Raksin chimes in periodically with details about his own work, some of which prove quite illuminating. For example, the composer tells us how personal heartache prompted some of his material. Occasional lulls mar the commentary and it never becomes terribly involving, but it gets into the basics well and seems reasonably useful.
For the other commentary, we hear from film historian Rudy Behlmer. Another veteran of this sort of track, Behlmer offers his own running, screen-specific chat. Behlmer commentaries are money in the bank, and he provides another good one for Laura.
Behlmer starts with the genesis of the book and notes about author Vera Caspary. He talks about her writing, attempts to create a stage version of Laura, and its eventual move toward the big screen. We then learn the story’s slow progress in that direction, various attempts to get a director as well as the failed use of Rouben Mamoulian and the hiring of Otto Preminger. Behlmer follows the casting and various production issues like set design and score. He tosses out many notes about the film’s creation along with occasional biographical information about participants.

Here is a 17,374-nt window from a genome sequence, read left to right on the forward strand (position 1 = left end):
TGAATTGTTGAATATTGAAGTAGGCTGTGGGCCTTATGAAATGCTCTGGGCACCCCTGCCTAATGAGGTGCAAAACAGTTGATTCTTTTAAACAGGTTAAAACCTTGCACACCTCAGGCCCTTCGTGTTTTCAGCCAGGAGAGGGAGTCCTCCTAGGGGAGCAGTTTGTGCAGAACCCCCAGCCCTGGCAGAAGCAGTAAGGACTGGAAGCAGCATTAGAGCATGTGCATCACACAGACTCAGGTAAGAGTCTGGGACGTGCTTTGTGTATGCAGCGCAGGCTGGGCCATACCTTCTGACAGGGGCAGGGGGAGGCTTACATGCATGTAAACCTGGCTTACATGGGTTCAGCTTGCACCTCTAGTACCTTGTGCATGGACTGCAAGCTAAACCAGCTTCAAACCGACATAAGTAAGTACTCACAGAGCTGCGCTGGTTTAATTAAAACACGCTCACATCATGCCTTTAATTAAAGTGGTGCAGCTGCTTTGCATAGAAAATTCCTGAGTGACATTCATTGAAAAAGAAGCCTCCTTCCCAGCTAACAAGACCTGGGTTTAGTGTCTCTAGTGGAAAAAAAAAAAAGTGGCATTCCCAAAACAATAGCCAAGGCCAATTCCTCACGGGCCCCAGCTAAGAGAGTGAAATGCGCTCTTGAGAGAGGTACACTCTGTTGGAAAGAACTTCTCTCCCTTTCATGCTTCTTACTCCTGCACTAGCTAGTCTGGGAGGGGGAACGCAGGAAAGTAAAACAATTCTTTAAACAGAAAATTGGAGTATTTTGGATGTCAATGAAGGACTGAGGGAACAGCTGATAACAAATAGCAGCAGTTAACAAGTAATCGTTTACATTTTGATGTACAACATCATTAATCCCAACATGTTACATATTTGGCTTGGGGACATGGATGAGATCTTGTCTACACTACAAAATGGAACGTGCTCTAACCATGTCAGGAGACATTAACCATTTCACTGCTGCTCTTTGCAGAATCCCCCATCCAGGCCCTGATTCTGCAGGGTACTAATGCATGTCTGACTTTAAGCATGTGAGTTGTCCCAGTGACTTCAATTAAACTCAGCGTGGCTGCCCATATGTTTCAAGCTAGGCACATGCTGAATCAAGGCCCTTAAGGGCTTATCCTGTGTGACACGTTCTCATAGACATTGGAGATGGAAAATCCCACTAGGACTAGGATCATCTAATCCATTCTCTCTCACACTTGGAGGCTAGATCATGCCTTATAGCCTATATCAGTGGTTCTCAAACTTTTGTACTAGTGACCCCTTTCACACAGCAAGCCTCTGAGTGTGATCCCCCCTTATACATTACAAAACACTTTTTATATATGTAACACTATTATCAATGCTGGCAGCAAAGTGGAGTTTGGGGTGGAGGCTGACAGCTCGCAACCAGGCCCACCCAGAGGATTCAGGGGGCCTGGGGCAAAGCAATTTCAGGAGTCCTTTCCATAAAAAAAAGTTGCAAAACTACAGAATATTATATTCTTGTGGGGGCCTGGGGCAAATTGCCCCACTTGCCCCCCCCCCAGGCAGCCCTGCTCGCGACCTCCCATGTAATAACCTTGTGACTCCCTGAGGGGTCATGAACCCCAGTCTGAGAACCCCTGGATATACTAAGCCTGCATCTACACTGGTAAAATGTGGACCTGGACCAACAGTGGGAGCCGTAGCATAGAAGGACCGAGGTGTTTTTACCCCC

I worried that Behlmer’s track would become redundant after Basinger’s chat. Although he does repeat a few tidbits, the vast majority of his information remains unique to his commentary.
As always, Behlmer keeps things tight and involving. Despite a few lulls, the track usually moves at a good pace, and Behlmer tells us many valuable notes. This is a fine commentary that proves extremely useful.
After this we discover two separate episodes of A&E’s Biography series. Gene Tierney: A Shattered Portrait goes for 44 minutes and nine seconds and includes the usual mix of film clips, archival materials, and interviews. We hear from Basinger, Raksin, sister Pat Byrne, daughter Christina Cassini, actor Richard Widmark, stand-in Kay Adell Stork, and former husband Oleg Cassini. The show follows Tierney’s early life and family problems, her quick path to success on Broadway and in Hollywood, romances and personal concerns, career highs and lows, family tragedies and her own mental problems,